Sister of Missing Rawlins Man Seeks the Public’s Help in Finding Her Brother

Nearly 40 years later, Rocky Najera’s case gets new scrutiny

Rocky Najera was only 20 when he disappeared in 1985, and to date, there is no information on what might have happened to him. (Courtesy photo from Michelle Jacobsen)

By Jennifer Kocher

Special to the Wyoming Truth

It’s been 38 years since Michelle Jacobsen last saw her older brother, Rocky Najera. He disappeared without a trace in June 1985 when he was 20 years old. Since then, the family has had no communication with him. Nor do they have any clue as to what might have happened to him.

Despite the decades that have passed, Jacobsen, now a 53-year-old mother of two boys and restaurant manager living in Casper, has hope that her brother could be found. A recent push on social media by the nonprofit, Missing People of Wyoming, to find Najera has reignited search efforts.

Executive Director Desirée Tinoco, who runs the group, believes social media can help to generate new leads and update information in cold cases like Najera’s that have inconsistencies in how they were originally reported. Najera was misidentified as “Caucasian,” not Hispanic; Jacobsen is in the process of trying to correct that with the Carbon County Sheriff’s Office, the investigating agency.

With nearly 28,000 members on the Missing People of Wyoming Facebook page, Tinoco believes the group’s platform offers an additional resource for generating information for unsolved cases.

Najera is one of 82 persons missing in the state dating back to 1974, according to the Wyoming Division of Criminal Investigation’s database.

Since posting about Najera’s disappearance on July 16, Jacobsen and other family members have already received tips about his associates at the time who may have been involved in his disappearance. Jacobsen has since passed this information on to the Carbon County Sheriff’s Office.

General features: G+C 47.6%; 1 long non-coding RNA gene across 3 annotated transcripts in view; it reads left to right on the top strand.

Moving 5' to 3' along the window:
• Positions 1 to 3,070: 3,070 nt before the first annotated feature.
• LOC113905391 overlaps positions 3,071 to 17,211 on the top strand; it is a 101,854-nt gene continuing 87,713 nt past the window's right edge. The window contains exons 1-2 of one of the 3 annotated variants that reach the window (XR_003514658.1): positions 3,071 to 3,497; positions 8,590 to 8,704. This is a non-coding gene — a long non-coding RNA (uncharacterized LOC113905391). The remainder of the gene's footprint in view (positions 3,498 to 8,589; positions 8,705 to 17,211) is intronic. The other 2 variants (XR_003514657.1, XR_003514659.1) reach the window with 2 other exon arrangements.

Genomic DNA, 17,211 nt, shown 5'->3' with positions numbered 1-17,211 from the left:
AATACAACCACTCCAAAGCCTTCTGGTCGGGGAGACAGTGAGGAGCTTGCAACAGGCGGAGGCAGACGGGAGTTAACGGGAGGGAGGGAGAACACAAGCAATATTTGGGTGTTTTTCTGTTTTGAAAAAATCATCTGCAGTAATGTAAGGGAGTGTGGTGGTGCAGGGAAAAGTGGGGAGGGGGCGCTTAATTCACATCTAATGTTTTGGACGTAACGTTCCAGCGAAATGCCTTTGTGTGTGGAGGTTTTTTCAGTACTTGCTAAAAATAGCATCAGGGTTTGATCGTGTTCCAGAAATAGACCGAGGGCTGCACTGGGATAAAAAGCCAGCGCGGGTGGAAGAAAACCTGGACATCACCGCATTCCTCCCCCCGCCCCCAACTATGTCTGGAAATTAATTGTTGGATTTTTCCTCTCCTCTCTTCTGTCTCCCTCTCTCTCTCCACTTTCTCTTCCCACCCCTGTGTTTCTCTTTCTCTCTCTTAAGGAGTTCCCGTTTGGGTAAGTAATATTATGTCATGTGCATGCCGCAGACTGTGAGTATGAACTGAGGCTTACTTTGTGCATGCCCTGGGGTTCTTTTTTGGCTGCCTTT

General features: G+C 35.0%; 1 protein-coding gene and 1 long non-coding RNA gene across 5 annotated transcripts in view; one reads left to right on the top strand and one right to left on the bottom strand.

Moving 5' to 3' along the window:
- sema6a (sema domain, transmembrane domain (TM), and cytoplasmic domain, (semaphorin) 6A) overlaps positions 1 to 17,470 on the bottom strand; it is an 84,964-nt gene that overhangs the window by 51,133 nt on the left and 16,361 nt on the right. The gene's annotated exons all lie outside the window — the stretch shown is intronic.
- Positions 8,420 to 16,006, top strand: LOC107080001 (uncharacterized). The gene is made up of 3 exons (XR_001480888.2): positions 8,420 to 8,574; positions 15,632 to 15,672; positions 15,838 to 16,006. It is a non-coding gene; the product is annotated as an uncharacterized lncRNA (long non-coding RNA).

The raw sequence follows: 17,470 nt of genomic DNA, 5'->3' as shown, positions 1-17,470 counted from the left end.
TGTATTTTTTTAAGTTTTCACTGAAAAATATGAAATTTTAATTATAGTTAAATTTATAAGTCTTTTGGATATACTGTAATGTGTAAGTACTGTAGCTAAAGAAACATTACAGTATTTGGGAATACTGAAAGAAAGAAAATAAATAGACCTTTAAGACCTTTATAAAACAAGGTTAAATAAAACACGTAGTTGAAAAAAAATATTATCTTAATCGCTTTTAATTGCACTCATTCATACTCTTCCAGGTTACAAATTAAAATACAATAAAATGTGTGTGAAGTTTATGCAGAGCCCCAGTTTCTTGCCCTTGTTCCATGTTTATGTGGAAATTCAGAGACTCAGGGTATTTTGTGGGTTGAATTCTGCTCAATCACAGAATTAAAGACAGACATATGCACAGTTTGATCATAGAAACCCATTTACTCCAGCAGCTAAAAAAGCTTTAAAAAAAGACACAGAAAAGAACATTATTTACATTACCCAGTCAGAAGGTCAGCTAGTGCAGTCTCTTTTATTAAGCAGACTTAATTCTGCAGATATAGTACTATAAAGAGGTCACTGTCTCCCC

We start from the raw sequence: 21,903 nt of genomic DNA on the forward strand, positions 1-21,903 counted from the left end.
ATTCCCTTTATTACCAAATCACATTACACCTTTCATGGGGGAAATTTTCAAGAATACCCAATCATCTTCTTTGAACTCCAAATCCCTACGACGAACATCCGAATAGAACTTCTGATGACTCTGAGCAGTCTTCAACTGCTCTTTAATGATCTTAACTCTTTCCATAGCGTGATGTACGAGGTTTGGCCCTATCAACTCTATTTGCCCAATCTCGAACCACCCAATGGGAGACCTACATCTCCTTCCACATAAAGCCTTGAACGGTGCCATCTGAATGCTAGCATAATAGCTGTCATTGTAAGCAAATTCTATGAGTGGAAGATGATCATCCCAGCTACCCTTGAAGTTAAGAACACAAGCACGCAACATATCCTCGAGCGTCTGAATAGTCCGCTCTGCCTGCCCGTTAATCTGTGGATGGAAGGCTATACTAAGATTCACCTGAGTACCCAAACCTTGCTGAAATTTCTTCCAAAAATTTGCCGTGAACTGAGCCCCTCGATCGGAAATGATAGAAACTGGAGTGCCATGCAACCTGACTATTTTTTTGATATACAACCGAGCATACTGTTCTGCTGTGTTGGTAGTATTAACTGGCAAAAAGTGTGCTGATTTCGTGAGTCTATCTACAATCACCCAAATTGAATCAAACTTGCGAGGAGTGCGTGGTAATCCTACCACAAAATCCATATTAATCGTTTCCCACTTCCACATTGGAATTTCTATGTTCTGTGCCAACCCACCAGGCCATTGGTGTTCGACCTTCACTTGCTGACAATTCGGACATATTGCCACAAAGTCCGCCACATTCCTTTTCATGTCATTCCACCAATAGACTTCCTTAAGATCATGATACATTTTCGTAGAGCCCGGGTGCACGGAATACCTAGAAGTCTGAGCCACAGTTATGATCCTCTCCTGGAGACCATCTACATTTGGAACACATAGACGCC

Sheriff Alex Bakken did not respond to multiple requests for an update on Najera’s case. 

“Someone out there might have vital information,” Jacobsen said. “We just want some kind of resolution.”

Last sighting

Jacobsen made it clear that her brother was no angel and had a knack for getting in trouble, starting in his early teens. He also struggled with alcohol abuse, which led to skirmishes with law enforcement.

That said, Jacobsen noted, her brother seemed to be doing well at the time he disappeared. He had just moved from the family’s home in Rawlins to Cheyenne, where he worked at a Holiday Inn restaurant and lived with friends in a trailer on Fox Farm Road, within walking distance to work as he didn’t have a vehicle.

Najera was last physically seen by his parents during a trip home from Cheyenne in early June 1985, which resulted in an arrest by the Rawlins Police on June 2, one day before his 20th birthday, for malicious mischief and disobeying an officer.

Najera pleaded guilty to both charges and spent five days in the Carbon County Jail, according to the police report. He saw his parents on his way back to Cheyenne.